Weak and Stable

Avaaz campaigners protest against May outside Parliament

It’s hard to keep up with all the screw-ups and psychodramas of the Conservative government these days. You’re afraid you’ll miss one if you as much as blink.

The words ‘strong and stable’ can hardly be applied to the current regime. It’s strangely apt that Theresa May stole her signature line from David Cameron’s resignation speech. Now Tory backbenchers jokingly describe the leadership as ‘weak and stable’. This article is my ode to those paunchy rascals.

Ever since the Tory conference, the May government has faced new scandals over sexual indiscretions, harassment and assault. The government’s Brexit strategy remains a source of disunity. Not only has the longstanding twerp Michael Fallon been thrown overboard, Priti Patel has been jettisoned due to her attempts to secure aid for illegal Israeli settlements.

Meanwhile Boris Johnson and Michael Gove remain stubbornly ‘unsackable’. This gives them free rein to misbehave and cause the prime minister all manner of grief. The Gove-Johnson double act has been resurrected by the weaknesses of the incumbent. It’s almost as if the two of them are only brought together by the urge to seize upon former allies and usurp them.

Fratricide remains the preserve of the right. Even though the Conservatives stand to lose, if May goes and the country is propelled into a new election, somehow Boris and Gove can’t help themselves. If you have friends like these, why do you need an opposition? Fear of Corbyn winning is the main force holding together the Tories.

At the same time, Theresa May has based her credibility on Brexit and a good deal (whatever that might be) is looking increasingly unlikely. Of course, May does not have a good deal in mind and her electoral strategy has been based on a bad deal for Britain. At least this was the case until recently. David Davis has made some interesting concessions, such as a two year transitional period.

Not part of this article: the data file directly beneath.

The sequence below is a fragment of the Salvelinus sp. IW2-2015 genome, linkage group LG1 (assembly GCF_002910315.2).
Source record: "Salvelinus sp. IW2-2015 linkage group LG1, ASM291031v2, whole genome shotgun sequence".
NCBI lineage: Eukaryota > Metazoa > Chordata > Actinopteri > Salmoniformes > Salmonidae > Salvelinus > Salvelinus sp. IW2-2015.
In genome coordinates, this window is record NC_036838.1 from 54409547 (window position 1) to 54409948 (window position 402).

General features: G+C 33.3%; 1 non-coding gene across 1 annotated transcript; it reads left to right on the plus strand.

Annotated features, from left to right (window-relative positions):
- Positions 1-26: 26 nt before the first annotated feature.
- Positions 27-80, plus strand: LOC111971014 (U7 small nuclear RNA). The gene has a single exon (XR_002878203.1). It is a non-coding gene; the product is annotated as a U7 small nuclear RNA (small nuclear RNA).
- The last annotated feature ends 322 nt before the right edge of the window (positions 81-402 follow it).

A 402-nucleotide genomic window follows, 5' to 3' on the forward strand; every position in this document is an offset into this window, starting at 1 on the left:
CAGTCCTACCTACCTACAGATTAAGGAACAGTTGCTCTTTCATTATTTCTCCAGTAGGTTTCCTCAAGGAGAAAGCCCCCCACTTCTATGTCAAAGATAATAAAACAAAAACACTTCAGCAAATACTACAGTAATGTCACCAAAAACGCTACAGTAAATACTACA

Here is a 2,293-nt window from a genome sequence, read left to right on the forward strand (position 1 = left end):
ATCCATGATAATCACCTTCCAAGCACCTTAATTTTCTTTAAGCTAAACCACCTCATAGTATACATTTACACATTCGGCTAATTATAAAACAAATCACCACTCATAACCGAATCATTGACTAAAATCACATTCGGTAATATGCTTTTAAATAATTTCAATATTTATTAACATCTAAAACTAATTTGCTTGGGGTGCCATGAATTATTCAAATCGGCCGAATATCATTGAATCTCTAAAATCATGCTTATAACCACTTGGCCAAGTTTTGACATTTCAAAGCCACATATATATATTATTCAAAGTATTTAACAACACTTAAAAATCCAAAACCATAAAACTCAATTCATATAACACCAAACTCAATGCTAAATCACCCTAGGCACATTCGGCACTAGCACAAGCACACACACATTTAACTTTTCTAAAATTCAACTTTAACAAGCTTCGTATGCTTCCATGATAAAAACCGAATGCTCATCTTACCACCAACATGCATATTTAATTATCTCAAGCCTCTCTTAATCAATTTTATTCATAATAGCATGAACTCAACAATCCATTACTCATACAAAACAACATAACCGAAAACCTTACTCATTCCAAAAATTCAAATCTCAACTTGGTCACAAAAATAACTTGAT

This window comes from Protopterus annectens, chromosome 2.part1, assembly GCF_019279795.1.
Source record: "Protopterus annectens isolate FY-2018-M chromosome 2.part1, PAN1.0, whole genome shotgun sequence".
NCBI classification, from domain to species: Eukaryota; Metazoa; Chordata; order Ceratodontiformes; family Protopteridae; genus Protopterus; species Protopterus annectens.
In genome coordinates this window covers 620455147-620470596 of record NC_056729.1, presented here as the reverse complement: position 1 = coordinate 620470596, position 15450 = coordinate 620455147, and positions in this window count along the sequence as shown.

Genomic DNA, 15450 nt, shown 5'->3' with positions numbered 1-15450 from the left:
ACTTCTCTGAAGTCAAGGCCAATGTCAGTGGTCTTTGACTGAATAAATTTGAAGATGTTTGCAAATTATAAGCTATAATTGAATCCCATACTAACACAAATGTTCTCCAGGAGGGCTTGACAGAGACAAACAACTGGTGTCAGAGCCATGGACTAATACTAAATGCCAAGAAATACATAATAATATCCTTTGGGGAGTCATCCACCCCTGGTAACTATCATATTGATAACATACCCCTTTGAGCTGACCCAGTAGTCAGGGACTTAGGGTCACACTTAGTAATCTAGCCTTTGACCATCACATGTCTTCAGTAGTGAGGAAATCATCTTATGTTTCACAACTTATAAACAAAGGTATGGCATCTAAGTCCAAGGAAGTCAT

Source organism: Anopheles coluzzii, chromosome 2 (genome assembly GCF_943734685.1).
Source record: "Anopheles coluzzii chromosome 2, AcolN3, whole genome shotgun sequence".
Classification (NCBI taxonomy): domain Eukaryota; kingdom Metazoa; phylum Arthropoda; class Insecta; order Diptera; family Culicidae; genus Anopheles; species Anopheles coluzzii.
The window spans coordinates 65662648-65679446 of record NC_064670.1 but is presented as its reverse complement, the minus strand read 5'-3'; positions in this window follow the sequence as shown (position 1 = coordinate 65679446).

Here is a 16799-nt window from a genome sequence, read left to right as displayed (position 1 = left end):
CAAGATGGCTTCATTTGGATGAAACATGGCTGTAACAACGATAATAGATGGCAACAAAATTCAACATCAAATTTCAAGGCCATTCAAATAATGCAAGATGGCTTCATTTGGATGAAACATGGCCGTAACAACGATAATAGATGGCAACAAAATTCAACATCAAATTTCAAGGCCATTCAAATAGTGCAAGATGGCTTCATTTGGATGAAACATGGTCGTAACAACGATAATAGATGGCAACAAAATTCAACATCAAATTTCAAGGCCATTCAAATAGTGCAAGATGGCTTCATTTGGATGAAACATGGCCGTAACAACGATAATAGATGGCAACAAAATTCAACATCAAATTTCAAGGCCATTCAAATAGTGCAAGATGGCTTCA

This is basically the position of the Labour leadership. Yet it is very far from the hard Brexit promised by the prime minister earlier this year. The right is on the defensive and the left is asserting itself for once. The results of this will be fascinating to watch for years to come. So far it has meant more discontent among Conservatives.

For instance, Grant Shapps claimed he had 30 Tories who wanted to see regime change. The real figure was probably a dozen or so. There have been reports of a letter of no-confidence circulating with the signatures of 40 Tory MPs – the party just needs 48 to initiate a vote of no-confidence. Again, the real figure could be more like 20. But it is plausible that the anger is growing.

Outside of Parliament, the Conservative Party still has to reassure its social base – particularly, the middle classes – that the policies are actually worthwhile. The prospect of declining living standards is not an easy sell at the best of times. This is even harder when you no longer have a cohesive political agenda. Brexit is what stands in the way of such an agenda being forged.

The problem is that it is difficult to reassure your social base when it wants stability and you have to pursue radical change. If the Tories want to deliver Brexit, the right has to reinvigorate British capitalism along new lines and the neoliberal project may be running out of options soon. There are only so many regulations you can shred and taxes can only be cut so far.

As a good Christian Democrat, Theresa May knows this is the case and that may be why she tried to adopt a more statist approach. Say what you will about the flaws of Keynesianism, the demand-side policies can be reused over and over again. This is not true of all supply-side measures. Now that the May agenda for the economy has been shattered, it is hard to say how the Conservatives can reinvent themselves.

Instead. the ruling party just remains in place without approval or consent from below. The May government is simply in the way, it is weak and stable. If we are in a transitional moment, the left may be able to seize it and reshape politics for the next generation. What we do not know is how the long this space will remain open. There is no guarantee of victory here.

Photograph courtesy of Avaaz. Published under a Creative Commons license.